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China’s Reveals Its Real Stance on Climate Change

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China, being the world’s leading emitter of greenhouse gases, has demonstrated conflicting stances on climate change policies. While showing a facade of commitment to climate change solutions, the nation seems to prioritize economic interests over substantial environmental action. The pronounced divergence was evident in Xie Zhenhua’s, China’s chief climate diplomat, declarations, opposing the “phase-out” of fossil fuels at the upcoming COP28, which contradicts the initiatives of many nations aiming for a sustainable future.

This discordance puts into question China’s true intentions in the fight against climate change. While John Kerry, the United States Special Presidential Envoy for Climate, has attempted to decouple climate initiatives from the prevalent U.S.-China tensions, China seems to be shielding its economic interests, refusing to commit to impactful climate agreements. This selective approach to climate solutions has a cascading effect, disrupting the harmonized global effort needed to combat climate change effectively. China’s continuous approval and construction of coal-fired power plants cast a long shadow over their purported commitment to curbing emissions, causing concern among international climate leaders.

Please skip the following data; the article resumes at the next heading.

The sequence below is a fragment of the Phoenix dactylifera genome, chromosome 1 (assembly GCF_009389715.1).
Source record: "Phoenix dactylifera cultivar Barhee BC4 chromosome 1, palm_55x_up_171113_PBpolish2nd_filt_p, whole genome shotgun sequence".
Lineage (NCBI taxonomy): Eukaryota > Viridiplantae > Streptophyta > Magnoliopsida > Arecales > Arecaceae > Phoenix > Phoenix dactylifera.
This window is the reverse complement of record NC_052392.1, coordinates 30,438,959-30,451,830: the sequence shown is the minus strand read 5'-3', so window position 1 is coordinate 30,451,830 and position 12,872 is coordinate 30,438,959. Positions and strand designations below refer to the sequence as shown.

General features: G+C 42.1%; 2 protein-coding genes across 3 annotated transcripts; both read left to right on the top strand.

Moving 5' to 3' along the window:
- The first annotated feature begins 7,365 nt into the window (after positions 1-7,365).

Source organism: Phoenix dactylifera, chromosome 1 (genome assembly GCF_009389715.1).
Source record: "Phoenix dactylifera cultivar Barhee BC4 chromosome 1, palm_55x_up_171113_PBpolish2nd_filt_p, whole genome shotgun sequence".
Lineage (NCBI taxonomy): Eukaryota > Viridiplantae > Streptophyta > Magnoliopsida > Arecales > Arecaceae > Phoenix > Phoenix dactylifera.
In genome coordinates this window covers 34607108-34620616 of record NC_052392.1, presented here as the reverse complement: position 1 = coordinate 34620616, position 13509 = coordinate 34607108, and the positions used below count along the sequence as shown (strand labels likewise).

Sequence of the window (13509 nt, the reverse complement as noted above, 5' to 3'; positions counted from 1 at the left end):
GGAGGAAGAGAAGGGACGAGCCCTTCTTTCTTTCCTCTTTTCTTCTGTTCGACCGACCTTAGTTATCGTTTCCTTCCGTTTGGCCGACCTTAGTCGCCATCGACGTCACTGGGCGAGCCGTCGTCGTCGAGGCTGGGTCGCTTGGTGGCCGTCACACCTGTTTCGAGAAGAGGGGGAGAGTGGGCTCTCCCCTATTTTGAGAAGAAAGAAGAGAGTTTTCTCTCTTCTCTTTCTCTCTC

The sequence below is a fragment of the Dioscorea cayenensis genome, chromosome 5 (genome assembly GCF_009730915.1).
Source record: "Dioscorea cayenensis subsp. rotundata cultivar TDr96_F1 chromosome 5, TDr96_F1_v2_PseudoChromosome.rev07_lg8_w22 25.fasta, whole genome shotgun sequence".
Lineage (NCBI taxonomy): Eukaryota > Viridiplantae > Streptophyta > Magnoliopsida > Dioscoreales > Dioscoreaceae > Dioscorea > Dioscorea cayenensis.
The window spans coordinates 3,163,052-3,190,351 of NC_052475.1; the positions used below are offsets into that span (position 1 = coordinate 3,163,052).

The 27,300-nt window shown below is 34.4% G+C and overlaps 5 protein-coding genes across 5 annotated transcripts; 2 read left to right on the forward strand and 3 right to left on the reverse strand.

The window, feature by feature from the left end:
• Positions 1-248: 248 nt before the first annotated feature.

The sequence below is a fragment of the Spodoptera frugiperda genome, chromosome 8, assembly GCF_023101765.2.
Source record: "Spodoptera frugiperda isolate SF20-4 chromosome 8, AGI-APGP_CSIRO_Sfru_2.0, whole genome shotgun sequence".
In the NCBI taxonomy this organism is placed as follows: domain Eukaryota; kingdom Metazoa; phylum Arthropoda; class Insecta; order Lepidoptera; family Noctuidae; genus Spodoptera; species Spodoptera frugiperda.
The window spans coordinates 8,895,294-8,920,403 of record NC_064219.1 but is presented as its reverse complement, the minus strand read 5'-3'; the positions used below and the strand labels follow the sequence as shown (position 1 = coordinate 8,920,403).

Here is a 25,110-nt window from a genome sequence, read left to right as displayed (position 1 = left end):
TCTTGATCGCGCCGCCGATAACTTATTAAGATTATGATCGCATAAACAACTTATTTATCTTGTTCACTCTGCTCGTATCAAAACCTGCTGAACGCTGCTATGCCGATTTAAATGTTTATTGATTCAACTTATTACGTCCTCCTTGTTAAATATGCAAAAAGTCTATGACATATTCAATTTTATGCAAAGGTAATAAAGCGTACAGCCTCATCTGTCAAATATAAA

The unwillingness to compromise and embrace significant climate resolutions is a stark illustration of the discord between word and action. The incongruence between China’s public statements and actual policies creates a seemingly insurmountable obstacle in achieving consensus on global climate goals. With China and the U.S being two of the predominant carbon emitters, their collaboration is deemed crucial in making tangible progress in the global climate battle. Yet, the prevailing antagonism and China’s reluctance to commit to meaningful change render this collaboration precarious.

China’s stance could potentially derail the momentum needed to achieve the targets set out in the Paris Agreement. The negotiations at COP28 hinge largely on the ability of these superpowers to set aside their differences and unite for the global cause. As China fast-tracks its coal-based projects, the urgency for decisive action amplifies. The world watches, hoping for a convergence of interests and a unified stride towards a sustainable future, where promises align with actions, and resolutions are not overshadowed by economic agendas.

China had previously announce the intent to construct the equivalent of 106 new coal fired plants. This is likely part of their grander strategy to pull developing nations into its camp, where the U.S. puts pressure on them, China offers them new markets without the pressure. Energy is wealth. The West built its civilization on cheap energy. The developing world will want that as well.

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